The summit further hosted three experts and thought leaders who provoked the community to discuss the three main thematic issues. MEC Albert Fritz, Western Cape Provincial Minister of Social Development, together with Alastair Graham from the City of Cape Town’s Mayoral Urban Regeneration Programme, shared information to trigger discussions around the issue of safety and security, encouraging the community to think of tangible resolutions to the crime and violence problem. The second speaker, Rahima Loghdey, Western Cape Provincial Director of Economic Development and Tourism, explored economic development, placing special emphasis on sustainable job creation focused on unemployed youth. The final speaker was Aditya Kumar, DAG Executive Director, who activated residents to look at the way land was being distributed in their community. He encouraged them to explore ways in which they could have access to land, and take an informed look into how decisions are made regarding community development proposals and infrastructure improvement.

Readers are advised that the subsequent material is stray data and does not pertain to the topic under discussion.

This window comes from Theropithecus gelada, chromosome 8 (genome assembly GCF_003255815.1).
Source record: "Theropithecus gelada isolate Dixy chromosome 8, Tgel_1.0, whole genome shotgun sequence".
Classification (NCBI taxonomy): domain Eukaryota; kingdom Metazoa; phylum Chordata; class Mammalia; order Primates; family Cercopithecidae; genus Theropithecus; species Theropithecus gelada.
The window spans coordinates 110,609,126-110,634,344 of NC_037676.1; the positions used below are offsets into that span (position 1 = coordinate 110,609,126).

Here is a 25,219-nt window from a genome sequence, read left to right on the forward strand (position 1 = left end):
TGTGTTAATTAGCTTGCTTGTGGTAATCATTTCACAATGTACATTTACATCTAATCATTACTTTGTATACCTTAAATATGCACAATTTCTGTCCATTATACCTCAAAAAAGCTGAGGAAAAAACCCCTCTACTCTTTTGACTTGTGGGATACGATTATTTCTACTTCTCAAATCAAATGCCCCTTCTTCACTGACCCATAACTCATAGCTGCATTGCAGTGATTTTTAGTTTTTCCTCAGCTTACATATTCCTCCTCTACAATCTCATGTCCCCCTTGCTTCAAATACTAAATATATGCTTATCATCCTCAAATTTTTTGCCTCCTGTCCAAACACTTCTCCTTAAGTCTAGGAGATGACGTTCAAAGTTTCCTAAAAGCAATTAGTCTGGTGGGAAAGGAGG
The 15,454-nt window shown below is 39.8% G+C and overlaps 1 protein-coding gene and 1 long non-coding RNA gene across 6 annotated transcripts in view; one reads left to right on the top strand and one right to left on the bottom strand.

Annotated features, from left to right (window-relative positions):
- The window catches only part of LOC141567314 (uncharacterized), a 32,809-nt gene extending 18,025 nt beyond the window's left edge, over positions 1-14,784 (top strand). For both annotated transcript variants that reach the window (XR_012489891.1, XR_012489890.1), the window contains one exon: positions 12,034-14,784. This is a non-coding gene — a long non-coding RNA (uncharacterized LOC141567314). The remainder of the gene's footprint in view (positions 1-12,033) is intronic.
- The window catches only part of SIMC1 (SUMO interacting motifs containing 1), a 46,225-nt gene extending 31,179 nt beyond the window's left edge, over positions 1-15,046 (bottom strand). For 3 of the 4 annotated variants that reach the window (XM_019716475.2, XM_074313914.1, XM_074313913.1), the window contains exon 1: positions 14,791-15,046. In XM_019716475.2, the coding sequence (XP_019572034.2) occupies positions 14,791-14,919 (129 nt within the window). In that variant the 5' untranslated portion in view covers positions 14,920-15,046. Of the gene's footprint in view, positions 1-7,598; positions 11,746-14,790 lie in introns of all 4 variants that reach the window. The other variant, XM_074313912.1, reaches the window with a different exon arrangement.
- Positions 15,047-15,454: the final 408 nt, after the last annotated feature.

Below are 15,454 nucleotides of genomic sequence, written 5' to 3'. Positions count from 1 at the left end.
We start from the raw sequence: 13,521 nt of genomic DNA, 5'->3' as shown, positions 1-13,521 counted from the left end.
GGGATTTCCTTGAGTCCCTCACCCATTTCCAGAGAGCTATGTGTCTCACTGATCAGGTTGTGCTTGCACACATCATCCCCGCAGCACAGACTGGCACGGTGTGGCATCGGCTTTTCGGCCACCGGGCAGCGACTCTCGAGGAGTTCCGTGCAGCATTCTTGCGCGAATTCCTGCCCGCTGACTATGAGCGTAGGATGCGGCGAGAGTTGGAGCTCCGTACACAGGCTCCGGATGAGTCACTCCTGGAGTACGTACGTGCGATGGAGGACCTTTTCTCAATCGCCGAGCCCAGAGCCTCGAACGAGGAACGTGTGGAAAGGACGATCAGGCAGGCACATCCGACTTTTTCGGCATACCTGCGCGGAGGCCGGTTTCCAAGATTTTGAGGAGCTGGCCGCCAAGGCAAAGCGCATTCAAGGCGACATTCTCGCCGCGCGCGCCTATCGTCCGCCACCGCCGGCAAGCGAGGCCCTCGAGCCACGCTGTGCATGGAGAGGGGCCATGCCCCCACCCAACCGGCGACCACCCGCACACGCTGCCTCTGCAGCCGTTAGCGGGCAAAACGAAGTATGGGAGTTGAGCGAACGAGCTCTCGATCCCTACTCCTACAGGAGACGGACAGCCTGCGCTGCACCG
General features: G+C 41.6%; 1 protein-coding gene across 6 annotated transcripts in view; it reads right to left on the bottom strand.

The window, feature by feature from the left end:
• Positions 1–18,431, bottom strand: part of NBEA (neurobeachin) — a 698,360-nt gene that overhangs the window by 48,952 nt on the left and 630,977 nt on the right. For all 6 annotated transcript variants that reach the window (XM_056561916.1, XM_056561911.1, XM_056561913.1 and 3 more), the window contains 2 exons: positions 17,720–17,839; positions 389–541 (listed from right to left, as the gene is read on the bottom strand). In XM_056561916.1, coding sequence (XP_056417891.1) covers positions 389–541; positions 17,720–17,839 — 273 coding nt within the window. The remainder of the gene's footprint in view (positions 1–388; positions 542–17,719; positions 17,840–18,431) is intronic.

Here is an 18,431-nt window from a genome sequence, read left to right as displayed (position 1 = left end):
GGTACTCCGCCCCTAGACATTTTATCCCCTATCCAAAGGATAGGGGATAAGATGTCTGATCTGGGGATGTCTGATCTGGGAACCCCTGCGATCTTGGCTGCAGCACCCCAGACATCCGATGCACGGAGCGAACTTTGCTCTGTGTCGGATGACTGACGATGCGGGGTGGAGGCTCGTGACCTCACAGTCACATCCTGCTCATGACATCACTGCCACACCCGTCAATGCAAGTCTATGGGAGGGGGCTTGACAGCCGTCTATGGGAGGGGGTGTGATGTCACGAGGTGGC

The keynote speaker, Trevor Manuel, reiterated that some of the problems like drug abuse, unemployment and gangsterism afflicting the community are due to a lack of investment that addresses local needs and creates employment. He added that Mitchells Plain was developed under the British ‘new towns’ model - a model that requires constant investment to ensure that it does not fail socially and end up as a dormitory town. He also advised residents to hold people in power accountable and come up with tangible solutions to eradicate gangs and drugs. Manuel further encouraged residents to participate actively in their community’s development and related budgeting processes, and make their voices heard at the municipal council level. He also urged residents to stand up to their community councillors and hold them accountable regarding service delivery irrespective of the councillors’ political affiliation.

The end of the summit saw the commissions present the outcomes of their work in a plenary session, as well as the drafting of resolutions that were adopted by  all participants. A key resolution taken was that a follow-up engagement needs to be held so that stakeholders not present at the summit could have an opportunity to engage. This event would unpack the draft resolutions into a series of short, medium and long-term practical action plans.

Written by: Kundai Nyamutenha and Lerato Nkwenkwezi

Photo: Kirra Hendricks


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Sharing the common goal of promoting participatory, effective, accountable and pro-poor local governance, the network strives to provide an interface for civil society organisations to network and share information towards strengthening local democracy in South Africa.